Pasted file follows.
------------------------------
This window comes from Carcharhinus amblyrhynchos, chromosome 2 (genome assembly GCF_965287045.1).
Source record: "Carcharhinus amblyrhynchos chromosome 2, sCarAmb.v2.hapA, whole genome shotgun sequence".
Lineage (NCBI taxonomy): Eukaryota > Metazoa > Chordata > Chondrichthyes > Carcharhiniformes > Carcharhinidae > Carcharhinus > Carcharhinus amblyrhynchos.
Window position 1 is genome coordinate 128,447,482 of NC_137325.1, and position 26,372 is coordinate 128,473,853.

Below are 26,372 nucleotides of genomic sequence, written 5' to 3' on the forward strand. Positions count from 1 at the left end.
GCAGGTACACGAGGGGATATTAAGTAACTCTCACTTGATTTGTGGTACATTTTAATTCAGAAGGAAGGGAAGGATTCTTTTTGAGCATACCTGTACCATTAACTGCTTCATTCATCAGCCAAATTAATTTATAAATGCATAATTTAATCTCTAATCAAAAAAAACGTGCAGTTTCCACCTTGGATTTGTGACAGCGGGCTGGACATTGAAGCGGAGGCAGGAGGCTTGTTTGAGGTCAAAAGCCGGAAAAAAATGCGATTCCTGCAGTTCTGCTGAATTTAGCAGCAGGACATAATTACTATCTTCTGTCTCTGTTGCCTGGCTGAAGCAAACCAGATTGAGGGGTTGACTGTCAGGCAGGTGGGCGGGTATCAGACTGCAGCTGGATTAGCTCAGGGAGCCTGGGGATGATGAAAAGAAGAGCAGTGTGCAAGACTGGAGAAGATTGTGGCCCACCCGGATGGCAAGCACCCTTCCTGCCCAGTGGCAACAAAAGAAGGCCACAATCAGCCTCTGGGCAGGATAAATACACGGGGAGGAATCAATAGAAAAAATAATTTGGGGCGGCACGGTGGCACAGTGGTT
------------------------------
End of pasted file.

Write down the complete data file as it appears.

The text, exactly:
This window comes from Carcharhinus amblyrhynchos, chromosome 2 (genome assembly GCF_965287045.1).
Source record: "Carcharhinus amblyrhynchos chromosome 2, sCarAmb.v2.hapA, whole genome shotgun sequence".
Lineage (NCBI taxonomy): Eukaryota > Metazoa > Chordata > Chondrichthyes > Carcharhiniformes > Carcharhinidae > Carcharhinus > Carcharhinus amblyrhynchos.
Window position 1 is genome coordinate 128,447,482 of NC_137325.1, and position 26,372 is coordinate 128,473,853.

Below are 26,372 nucleotides of genomic sequence, written 5' to 3' on the forward strand. Positions count from 1 at the left end.
GCAGGTACACGAGGGGATATTAAGTAACTCTCACTTGATTTGTGGTACATTTTAATTCAGAAGGAAGGGAAGGATTCTTTTTGAGCATACCTGTACCATTAACTGCTTCATTCATCAGCCAAATTAATTTATAAATGCATAATTTAATCTCTAATCAAAAAAAACGTGCAGTTTCCACCTTGGATTTGTGACAGCGGGCTGGACATTGAAGCGGAGGCAGGAGGCTTGTTTGAGGTCAAAAGCCGGAAAAAAATGCGATTCCTGCAGTTCTGCTGAATTTAGCAGCAGGACATAATTACTATCTTCTGTCTCTGTTGCCTGGCTGAAGCAAACCAGATTGAGGGGTTGACTGTCAGGCAGGTGGGCGGGTATCAGACTGCAGCTGGATTAGCTCAGGGAGCCTGGGGATGATGAAAAGAAGAGCAGTGTGCAAGACTGGAGAAGATTGTGGCCCACCCGGATGGCAAGCACCCTTCCTGCCCAGTGGCAACAAAAGAAGGCCACAATCAGCCTCTGGGCAGGATAAATACACGGGGAGGAATCAATAGAAAAAATAATTTGGGGCGGCACGGTGGCACAGTGGTT